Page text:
(Visit was April 8 and 9, 2014) Wadi Rum has epic scale to it. It’s the kind of desert landscape that inspires awe at every turn. However, what makes Wadi Rum so special is the unique culture and sociology of the local Bedouin people, who’ve made Wadi Rum their home for thousands of years. The people make this a very magical and memorable place on earth.
In preparation for our visit, Matt and I watched Lawrence of Arabia together in snippets spanning the previous week or so. I was surprised at myself for not having seen it yet, and both the cinematography and performances lived up to the hype. It set the mood and left us excitedly anticipating our camel riding journey into this landscape.
Wadi Rum is an easy 90 minute drive from Aqaba. We had booked an overnight safari with Rum Stars Camp – one of the many Bedouin run camps that arrange 4 wheel drive jeep tours into the park along with an overnight under the stars stay in an authentic goat haired bedouin tent. Our group comprised Yoann, a French man living in New Caledonia, and two lovely ladies traveling together from Edmonton and LA respectively. Within minutes, it became apparent that this was going to be an exceedingly good group. We had great chemistry right away and were laughing and talking our way through introductions as we bumped up and down on our bench seats in the back of the open-air truck.
Throughout the day the conversation was no-holds barred, and often sank to the ranks of lewd and vulgar. That we all giggled without any eyebrow-raising prudishness among us was really adding to the enjoyment of the scenery as our guide, Awad, showed us various viewpoints, rock formations and canyons. We would often stop for Bedouin tea which was delicious, infused with cardammon and very sweet. Sometimes we’d get it with camel milk which I had been anxious to finally try. The Bedouin people are extremely relaxed in their social interactions: nothing is done in a hurry or without purpose. Sitting around and communing with “family” – which nearly everyone living in this section of Wadi Rum can claim to be – is a very important part of their working day. However, they are also very serious Muslims, and our lunch picnic and subsequent hike was very carefully timed so as to allow our driver a chance to turn towards Mecca and pray.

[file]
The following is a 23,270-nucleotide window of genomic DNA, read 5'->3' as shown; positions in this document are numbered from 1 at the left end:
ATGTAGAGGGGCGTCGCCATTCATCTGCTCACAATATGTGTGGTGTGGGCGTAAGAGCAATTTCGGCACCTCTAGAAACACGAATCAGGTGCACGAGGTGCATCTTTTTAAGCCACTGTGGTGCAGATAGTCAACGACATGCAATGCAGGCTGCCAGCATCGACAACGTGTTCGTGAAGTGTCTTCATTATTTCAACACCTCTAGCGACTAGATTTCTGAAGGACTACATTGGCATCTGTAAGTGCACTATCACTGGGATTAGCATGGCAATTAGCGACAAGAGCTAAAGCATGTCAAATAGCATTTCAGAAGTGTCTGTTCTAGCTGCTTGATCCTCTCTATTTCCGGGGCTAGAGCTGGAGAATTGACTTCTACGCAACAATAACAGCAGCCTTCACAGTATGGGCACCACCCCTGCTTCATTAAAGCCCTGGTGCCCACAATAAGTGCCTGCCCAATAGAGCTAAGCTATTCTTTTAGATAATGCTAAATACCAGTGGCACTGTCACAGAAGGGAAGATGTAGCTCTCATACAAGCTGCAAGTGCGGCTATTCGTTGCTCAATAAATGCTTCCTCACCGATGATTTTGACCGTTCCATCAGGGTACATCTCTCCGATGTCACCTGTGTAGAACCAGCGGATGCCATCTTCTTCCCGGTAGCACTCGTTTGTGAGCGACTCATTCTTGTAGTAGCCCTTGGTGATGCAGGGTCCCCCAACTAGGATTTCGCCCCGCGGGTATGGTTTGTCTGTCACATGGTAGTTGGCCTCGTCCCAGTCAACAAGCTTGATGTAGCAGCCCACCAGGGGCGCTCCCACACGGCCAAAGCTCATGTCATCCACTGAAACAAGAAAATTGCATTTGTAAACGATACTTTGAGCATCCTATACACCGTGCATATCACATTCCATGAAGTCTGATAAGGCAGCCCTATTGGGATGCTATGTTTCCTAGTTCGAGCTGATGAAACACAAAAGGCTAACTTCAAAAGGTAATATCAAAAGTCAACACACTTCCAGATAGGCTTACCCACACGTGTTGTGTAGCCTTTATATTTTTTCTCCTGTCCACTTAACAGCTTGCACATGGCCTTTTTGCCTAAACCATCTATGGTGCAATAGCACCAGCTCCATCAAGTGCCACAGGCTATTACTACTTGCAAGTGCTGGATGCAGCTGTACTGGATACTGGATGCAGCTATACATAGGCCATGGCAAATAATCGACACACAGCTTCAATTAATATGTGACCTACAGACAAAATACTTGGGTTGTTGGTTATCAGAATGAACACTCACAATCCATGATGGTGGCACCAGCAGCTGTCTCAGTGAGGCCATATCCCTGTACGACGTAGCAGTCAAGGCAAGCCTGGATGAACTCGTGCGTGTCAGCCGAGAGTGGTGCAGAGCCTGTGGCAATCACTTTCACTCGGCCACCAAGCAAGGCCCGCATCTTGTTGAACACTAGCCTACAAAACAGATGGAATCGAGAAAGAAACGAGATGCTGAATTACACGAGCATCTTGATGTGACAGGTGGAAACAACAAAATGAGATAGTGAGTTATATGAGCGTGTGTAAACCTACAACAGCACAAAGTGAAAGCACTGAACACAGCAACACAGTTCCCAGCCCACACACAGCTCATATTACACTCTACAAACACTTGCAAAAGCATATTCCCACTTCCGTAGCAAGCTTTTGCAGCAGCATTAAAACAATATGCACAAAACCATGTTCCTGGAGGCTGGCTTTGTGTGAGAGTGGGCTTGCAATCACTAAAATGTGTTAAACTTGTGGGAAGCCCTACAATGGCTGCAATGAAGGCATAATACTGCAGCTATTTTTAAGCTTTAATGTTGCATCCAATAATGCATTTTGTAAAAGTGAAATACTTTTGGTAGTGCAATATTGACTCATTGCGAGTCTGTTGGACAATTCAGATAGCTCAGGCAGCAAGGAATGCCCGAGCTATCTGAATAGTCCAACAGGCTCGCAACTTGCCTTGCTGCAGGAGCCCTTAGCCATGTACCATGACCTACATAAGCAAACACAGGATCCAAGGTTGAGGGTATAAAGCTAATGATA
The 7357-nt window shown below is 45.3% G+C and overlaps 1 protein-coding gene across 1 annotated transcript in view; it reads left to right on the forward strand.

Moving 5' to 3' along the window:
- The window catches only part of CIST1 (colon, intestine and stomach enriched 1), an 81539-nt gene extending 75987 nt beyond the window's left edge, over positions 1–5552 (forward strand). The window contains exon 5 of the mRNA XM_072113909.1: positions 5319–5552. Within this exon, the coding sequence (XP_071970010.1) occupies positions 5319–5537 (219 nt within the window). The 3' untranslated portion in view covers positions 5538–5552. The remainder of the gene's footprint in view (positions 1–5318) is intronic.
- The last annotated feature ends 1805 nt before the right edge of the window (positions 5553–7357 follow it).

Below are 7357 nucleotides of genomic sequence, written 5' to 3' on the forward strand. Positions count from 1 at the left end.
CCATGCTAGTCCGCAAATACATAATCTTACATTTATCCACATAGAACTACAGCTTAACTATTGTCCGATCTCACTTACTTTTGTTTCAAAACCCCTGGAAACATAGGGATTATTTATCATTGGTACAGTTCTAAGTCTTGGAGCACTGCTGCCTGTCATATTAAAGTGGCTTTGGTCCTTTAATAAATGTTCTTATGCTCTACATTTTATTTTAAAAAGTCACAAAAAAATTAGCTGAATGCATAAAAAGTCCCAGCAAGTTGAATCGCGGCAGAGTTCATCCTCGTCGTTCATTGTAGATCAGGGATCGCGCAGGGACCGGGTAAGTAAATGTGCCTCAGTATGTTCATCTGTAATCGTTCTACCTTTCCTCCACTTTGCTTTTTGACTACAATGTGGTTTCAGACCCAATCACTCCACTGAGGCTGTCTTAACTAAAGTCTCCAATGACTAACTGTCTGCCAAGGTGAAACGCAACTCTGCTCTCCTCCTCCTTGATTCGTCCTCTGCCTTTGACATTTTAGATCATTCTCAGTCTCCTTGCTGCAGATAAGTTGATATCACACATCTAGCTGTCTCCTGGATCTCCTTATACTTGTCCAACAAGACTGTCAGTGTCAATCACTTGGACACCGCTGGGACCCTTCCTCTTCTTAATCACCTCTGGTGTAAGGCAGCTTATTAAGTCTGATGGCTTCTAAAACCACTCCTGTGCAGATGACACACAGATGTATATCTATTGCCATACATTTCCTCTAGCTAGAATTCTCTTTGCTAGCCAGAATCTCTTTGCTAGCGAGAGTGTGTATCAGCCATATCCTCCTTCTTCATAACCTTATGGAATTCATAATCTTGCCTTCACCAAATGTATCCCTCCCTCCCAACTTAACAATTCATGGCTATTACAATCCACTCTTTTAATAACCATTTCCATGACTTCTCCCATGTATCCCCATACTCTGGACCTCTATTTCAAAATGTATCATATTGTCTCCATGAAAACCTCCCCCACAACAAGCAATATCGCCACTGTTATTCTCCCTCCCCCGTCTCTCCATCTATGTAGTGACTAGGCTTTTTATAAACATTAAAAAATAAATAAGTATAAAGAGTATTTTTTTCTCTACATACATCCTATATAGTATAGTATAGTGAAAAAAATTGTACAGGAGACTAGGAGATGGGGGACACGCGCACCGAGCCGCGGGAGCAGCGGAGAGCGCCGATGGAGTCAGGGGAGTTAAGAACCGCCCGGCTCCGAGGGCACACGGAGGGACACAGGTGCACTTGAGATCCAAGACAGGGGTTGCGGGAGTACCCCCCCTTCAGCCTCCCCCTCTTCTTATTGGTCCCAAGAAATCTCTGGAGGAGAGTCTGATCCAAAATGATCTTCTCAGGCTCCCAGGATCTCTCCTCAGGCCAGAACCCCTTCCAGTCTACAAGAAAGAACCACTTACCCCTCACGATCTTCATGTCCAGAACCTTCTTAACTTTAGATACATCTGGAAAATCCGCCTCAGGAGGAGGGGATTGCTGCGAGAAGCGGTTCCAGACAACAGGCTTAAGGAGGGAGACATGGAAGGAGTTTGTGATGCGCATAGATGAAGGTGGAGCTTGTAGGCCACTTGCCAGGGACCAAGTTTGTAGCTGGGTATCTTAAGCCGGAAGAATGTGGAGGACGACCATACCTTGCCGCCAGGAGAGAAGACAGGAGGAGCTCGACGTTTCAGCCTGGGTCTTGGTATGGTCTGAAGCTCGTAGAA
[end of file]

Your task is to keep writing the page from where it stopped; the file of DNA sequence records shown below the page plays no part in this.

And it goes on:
Several “in-jokes” that our group got to enjoy together made our day and a half in Wadi Rum so memorable. For example, when Matt was trying to explain to Yoann why he should ensure that he pays for a camel for himself to ride, and a camel for his guide to ride too, he helpfully added “You know, it’s like 1st class camel vs. economy camel.” I was dying.
In the afternoon, our guide took us to a massive rock formation that was appropriately named “Mushroom Rock” for very obvious reasons. We were given 10 minutes to get a closer look and snap a few pictures. Towards the end of our visit to the rock, Yoann yelled out “Oh my God, you guys!! It’s a MUSHROOM ROCK!” The comedic timing of his line was brilliant.
The sunset was beautiful. We climbed up high on a rock escarpment and had a view unobscured by a single man-made object for miles and miles. As the temperature dropped, I was glad for having brought my puffy jacket. I sat cozy and wrapped in Matt’s arms and life felt very good indeed.
As we drove to our “camp” for dinner and some subsequent local bedouin entertainment, our group consoled one another that we would now have to integrate with the rest of the guests, who would surely not be anywhere near as much fun as we all were. Yoann cracked us up, talking about “Oh – the good ol’ times…you know,when we first met….this morning…things will never be the same with the others!”
The camp itself was marvellously situated. Matt’s and my tent had 5 beds in it! I was shocked to find running water and toilets – not what I was expecting at all. Dinner was buffet style and extremely delicious. We sat with our group and grumpily eyed the other tourists, deciding that they were “The Others” like on an episode of Lost.
Following dinner, the Bedouin guides answered questions about their way of life, their culture and their women. The last point was a difficult one for us Westerners to swallow as our speaker told us that women could not be tour guides, since the work is too hard, the driving is too difficult, and sometimes the trucks break down… Sigh. I looked at Matt who squeezed my hand and exhorted that I “Just keep it inside, babe”.
When the music started it was very obvious that like most Arab music we’d heard so far on the trip, this music had many half-tones and no western major/minor scale to it. It made melody practically non-existent which is why Matt had me in stitches when he commented in the middle of the 5th tune “oh! I love this song! It’s the one that goes nah-ah-nah-nah-bah-nah-rah-bah!!!”
I slept like a baby and awoke before sunrise to go wander out into the desert and watch the sun come up. It was cold and I could see our camels being geared up for our 2 hour saunter back to the park entrance.
I had never been on a camel. The trickiest part is trying to stay on top as the camel rises after lowering to the ground to allow you to climb on. Once I was situated, it felt ok…especially after our guide, Ibrahim, showed me how to sit with the right leg crossed under the left. Matt and I took off on our own, tied together to Ibrahim’s camel. After about 1/2 an hour, Ibrahim untied all the camels and we were free to go at whatever pace we (or the camel!!) wanted.
Being alone out there in the middle of the desert with breathtaking vistas as far as the eye could see was surreal. I felt as though I was in a movie. Pretty spectacular and something I’ll surely not soon forget.